Using Language Stages to Guide the Development of Measurement Concepts
Language can be used to guide the development of nearly all mathematics concepts including the development of measurement concepts. In fact, when language is used in the teaching of mathematics it forces curriculum planners to focus on concepts and not just skills or procedures.
To make this point, I often ask adults (pre-service or in-service teachers as well as parents) “What is area?” The response is invariably, “length by width.” This is of course a rule or procedure. Further, it is a procedure to find the area of a particular shape. So, my reaction is something like; “What does this mean for a circle?” The answer to this question is something like, “Oh, area is different for a circle.” But area is area no matter the context. So I return to my original question, “What is area?”
In the dialogue above, the word “area” could be replaced with many other mathematical terms. When I receive a reply that focuses on a rule, I know that the individual does not have a clear idea of the related concept. Rules that are remembered and applied without consideration lead to all types of misconceptions.
The table above has several measurable attributes which include – length (height or width); weight; and area (of the surface). A discussion about each attribute should bring out the key term(s) that give meaning for the related attribute or concept. For area, the language usually describes an amount of covering. This idea needs to be in the background for all activities that focus on the development of the area concept.
The chart below summarises the 4 language stages that were introduced in my previous blog post. The examples on the right illustrate the stages with activities for area, but can be used with any measurement attribute taught in years F–12. The language stages can be used to act as a guide to plan activities in parallel with a development that involves the typical sequence of using non-standard and then standard units. While real-world settings are used throughout with these measurement concepts, the first stage is very important as it requires students to hold and compare objects without any tools (cubes, tiles, or a ruler) to measure. The initial stage focuses directly on the language of the concept being developed. Students ‘get it’ when they stand back-to-back for height/length, heft two objects (one in each hand) for weight; or put one envelope on top of another to compare the amount of covering for area. In the initial stage, the language they use starts the development of concept and in turn, how it is measured.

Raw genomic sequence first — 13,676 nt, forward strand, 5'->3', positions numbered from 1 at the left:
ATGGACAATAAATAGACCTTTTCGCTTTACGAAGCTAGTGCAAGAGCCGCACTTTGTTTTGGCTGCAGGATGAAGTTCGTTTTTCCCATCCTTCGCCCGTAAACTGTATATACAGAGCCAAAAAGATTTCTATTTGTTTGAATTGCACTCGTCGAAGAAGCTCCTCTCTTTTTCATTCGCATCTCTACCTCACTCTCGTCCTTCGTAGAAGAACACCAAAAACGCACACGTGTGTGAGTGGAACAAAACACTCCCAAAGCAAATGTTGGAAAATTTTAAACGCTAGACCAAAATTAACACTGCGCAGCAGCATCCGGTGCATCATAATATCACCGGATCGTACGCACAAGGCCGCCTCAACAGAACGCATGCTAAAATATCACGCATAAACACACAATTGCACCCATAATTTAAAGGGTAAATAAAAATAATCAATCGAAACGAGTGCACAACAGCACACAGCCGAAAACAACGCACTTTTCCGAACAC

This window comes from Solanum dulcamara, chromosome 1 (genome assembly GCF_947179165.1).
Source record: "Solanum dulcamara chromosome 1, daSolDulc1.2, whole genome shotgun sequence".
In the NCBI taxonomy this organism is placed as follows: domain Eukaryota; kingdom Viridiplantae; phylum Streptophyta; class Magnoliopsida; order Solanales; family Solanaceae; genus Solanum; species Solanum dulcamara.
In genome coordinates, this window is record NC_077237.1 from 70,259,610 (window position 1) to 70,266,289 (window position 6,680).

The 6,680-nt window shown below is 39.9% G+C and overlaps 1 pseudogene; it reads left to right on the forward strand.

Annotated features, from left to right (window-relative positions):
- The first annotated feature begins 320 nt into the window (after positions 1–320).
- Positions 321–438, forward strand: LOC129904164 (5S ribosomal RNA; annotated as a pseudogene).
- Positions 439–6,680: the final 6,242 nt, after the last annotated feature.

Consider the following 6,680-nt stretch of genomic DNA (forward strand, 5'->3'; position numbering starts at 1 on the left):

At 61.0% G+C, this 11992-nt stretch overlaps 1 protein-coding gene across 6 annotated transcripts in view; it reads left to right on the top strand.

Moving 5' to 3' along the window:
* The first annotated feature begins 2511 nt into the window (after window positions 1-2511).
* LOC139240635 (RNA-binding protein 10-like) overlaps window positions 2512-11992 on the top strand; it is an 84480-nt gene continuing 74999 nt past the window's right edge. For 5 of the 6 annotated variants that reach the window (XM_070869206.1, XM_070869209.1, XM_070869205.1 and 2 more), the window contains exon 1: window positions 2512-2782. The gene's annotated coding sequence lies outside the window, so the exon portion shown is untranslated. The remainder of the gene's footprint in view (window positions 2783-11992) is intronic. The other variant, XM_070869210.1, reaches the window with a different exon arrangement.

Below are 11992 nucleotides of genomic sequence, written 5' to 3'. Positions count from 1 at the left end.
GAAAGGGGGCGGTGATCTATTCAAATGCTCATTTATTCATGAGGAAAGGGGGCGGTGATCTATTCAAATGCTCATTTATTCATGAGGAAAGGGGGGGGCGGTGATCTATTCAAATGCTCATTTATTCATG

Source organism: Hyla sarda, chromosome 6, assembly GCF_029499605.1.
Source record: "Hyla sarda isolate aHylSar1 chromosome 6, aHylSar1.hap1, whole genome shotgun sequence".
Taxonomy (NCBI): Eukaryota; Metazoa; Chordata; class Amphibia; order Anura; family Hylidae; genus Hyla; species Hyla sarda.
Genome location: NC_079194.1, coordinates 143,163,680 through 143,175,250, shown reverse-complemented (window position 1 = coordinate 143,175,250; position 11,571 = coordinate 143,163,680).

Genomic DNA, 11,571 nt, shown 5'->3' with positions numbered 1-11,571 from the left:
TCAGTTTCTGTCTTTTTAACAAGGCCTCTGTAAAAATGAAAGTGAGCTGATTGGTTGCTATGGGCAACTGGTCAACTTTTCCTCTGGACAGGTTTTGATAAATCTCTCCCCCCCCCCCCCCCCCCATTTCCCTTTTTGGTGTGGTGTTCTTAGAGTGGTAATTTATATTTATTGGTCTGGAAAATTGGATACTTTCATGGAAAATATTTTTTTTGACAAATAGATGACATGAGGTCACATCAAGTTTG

In the last stage, students use tools such as rulers, scales, measuring jugs, and clocks. For attributes such as area and volume, it is necessary to use more than a tool. Formulae and rules, which are specific to the shapes and objects involved, are required to make calculations before a number can be reported. The development of rules to calculate area also follows the language stages.
In the picture above, students are invited to describe the methods they would use. They make the connection to multiplication, but a formal rule is not written symbolically until each has been verbalised in multiple ways as it relates to the shape. The rectangle shape rule is developed initially, then the language stages are used again to establish the area rules for a square, parallelogram, triangle and finally a circle.
About the Author
Calvin Irons cofounded ORIGO Education with James Burnett in 1995. Cal has been involved in mathematics education for over 50 years. He started his career as a specialist teacher of mathematics in Iowa after completing his BA and MA at the University of Northern Iowa in 1967. Dr. Irons received his PhD from Indiana University in 1975 (the dissertation topic was the teaching of division). In 1975, he accepted a position at the Queensland University of Technology, Brisbane, Australia where he has been involved in the teaching and the development of mathematics curricula for elementary schools. He has received outstanding achievement awards from the university for his work and in 2014 was the student’s nominee for University Outstanding Teacher of the Year from a university faculty of over 3000 professors. He is the author/co-author of over 600 books or articles including the award-winning ORIGO Stepping Stones mathematics program.
About ORIGO Education
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